Right Decisions

The rule of law under assault; what Facebook owes journalism; and more.

  • The Army Corps of Engineers and North Dakota’s governor have ordered the Dakota Access Pipeline protestors to leave by Wednesday afternoon, Mitch Smith and Alan Blinder report for The New York Times. Meanwhile, thanks to @congressedits, we know that the Dakota Access Pipeline Wikipedia article has been anonymously edited from with the House of Representatives. Another Twitter user reported that “they took out the part about armed soldiers being there.”

  • Sam Biddle reports for The Intercept on how Peter Thiel’s company Palantir has been helping to expand the spying capabilities of the NSA and other “Five Eyes” spy organizations. The software is responsible for making the floods of data collected by these agencies more manageable and easier to analyze, but at a cost to individuals’ privacy and security, not to mention the actual price tag.

  • “The timing of the tape that brought down Yiannopoulos reeked of a coordinated oppo dump, and the clip had been circulating in conservative circles for months,” Rosie Gray writes, reporting on provocateur Milo Yiannopoulos’s fall from (conservative) grace. This belief in a coordinated attack is also shared by Breitbart editor-in-chief (and Yiannopoulos’s former boss) Alex Marlow, who thinks the liberals did it, Jeremy W. Peters reported for the Times. But Gray reached out to the Twitter account who brought him down and was told it is run by a “handful of conservative-minded commentators who oppose the extreme crazies who try to hijack the movement.” Soon after, the account referred Gray to a paid spokesman who could answer her questions.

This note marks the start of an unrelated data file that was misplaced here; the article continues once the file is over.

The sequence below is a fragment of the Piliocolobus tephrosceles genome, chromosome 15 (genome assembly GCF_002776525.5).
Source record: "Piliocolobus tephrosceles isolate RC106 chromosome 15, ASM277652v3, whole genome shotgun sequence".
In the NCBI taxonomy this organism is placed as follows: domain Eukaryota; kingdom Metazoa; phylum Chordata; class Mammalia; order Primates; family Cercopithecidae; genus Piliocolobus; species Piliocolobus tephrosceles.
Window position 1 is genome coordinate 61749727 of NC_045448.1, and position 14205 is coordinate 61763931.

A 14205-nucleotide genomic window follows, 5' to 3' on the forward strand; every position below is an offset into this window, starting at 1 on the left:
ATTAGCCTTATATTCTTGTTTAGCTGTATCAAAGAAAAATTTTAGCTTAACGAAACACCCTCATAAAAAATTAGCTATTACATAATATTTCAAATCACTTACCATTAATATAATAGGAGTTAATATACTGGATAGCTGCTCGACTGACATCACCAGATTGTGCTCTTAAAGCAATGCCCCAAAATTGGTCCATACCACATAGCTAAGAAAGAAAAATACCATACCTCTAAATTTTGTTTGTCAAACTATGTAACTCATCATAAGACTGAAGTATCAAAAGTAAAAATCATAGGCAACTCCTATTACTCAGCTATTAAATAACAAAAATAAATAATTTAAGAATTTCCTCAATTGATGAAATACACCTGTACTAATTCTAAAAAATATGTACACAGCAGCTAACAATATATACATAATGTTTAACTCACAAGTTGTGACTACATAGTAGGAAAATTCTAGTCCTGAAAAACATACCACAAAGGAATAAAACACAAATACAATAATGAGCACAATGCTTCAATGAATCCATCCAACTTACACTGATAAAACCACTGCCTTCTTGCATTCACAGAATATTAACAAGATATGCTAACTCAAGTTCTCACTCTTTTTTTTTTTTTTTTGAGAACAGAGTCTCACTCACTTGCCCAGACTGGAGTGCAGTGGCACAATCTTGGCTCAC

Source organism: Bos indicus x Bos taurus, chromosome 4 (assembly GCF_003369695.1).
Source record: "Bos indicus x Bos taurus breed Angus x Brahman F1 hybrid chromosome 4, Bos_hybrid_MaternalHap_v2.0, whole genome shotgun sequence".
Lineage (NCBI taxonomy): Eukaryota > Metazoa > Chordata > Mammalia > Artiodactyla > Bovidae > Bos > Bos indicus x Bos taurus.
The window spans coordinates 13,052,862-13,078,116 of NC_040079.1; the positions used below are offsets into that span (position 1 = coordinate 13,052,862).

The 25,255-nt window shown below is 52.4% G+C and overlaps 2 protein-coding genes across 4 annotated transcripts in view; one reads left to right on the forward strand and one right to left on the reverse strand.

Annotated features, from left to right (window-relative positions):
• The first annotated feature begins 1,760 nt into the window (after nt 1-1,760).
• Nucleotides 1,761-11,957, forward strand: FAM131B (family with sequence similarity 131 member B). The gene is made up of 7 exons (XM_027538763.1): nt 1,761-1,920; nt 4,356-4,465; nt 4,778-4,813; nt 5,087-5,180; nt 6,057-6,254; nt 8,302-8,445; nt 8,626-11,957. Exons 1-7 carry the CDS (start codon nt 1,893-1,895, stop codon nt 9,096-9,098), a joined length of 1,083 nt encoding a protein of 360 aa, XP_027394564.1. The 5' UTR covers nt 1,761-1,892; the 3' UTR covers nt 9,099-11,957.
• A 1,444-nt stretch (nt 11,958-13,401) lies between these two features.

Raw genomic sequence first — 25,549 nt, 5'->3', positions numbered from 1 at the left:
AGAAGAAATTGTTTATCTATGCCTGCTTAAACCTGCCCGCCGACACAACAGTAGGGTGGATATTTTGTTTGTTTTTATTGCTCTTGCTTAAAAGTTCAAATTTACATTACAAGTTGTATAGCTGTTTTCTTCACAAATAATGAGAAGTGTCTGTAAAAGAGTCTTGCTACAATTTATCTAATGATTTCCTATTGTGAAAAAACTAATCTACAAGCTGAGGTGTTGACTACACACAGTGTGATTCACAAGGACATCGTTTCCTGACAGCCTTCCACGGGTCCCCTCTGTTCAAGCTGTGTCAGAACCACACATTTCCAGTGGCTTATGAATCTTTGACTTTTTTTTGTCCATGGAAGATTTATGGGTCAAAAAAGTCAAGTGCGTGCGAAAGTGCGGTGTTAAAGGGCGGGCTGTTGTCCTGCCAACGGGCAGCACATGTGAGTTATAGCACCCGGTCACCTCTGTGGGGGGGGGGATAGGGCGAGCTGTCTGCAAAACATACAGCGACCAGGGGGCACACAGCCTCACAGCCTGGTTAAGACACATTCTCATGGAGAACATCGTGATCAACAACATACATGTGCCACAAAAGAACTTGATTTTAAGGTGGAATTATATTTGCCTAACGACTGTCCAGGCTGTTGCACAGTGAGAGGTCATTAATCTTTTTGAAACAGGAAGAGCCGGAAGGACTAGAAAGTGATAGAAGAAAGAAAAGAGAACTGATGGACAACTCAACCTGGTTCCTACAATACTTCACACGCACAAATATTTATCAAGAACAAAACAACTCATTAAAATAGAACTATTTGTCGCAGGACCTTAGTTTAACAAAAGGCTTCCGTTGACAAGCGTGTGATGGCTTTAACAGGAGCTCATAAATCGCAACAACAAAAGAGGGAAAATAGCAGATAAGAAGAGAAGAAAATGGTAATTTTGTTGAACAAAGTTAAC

• Only 53 percent of Americans trust judges more than our current president to “make the right decisions for the United States,” according to a new Public Policy poll. A whopping 38 percent said they trusted Donald Trump more than judges. Austin Sarat opines in The Guardian that this and other stats show that the rule of law and democracy are being eroded under Trump.

  • Sam Altman wanted to play journalist so he went “to the middle of the country, the middle of the state (of California), and talked to many online” to speak to 100 Trump supporters. Quartz posted his…collection of quotes.

  • Abir Kopty and Civicist contributor An Xiao Mina report on the challenges of working on translation and communication tools in a refugee camp in Serbia, part of their work at Meedan.

  • Muslim Americans raised funds to repair the 200 or so headstones vandalized in a Jewish cemetery in Missouri, Alexandra Larkin and Faith Karimi report for CNN. They crowdfunding the money on the platform Launchgood, a site run by and for the Muslim community (I covered its launch in 2015), and quickly exceeded the $20,000 goal.

  • Increasing meaningful engagement through viral altruism might actually require deliberately hindering the hyper-viral nature at some point with a stabilizing force,” argues University of Cambridge researcher Sander van der Linden in a paper on online charity campaigns like the ALS Ice Bucket Challenge.

  • A coalition of NGOs, trade organizations, and individuals have signed a letter condemning the Department of Homeland Security proposal to require social media passwords from non-citizens entering the United States.

  • Facebook owes a lot to journalism, Steven Waldman argues in The New York Times, starting with all the money from advertisers that it has vacuumed up while struggling local newspapers close up shop. Maybe, Waldman argues, Facebook should actually—out of the kindness of its heart!—give some of that money back.

  • Authorea launched the New York City Foster Care Data Challenge yesterday. The challenge is to design a digital solution that would help identify and on-board potential foster families in New York City. Submissions are due by the end of March and there is $5,000 available in prize money. Learn more here.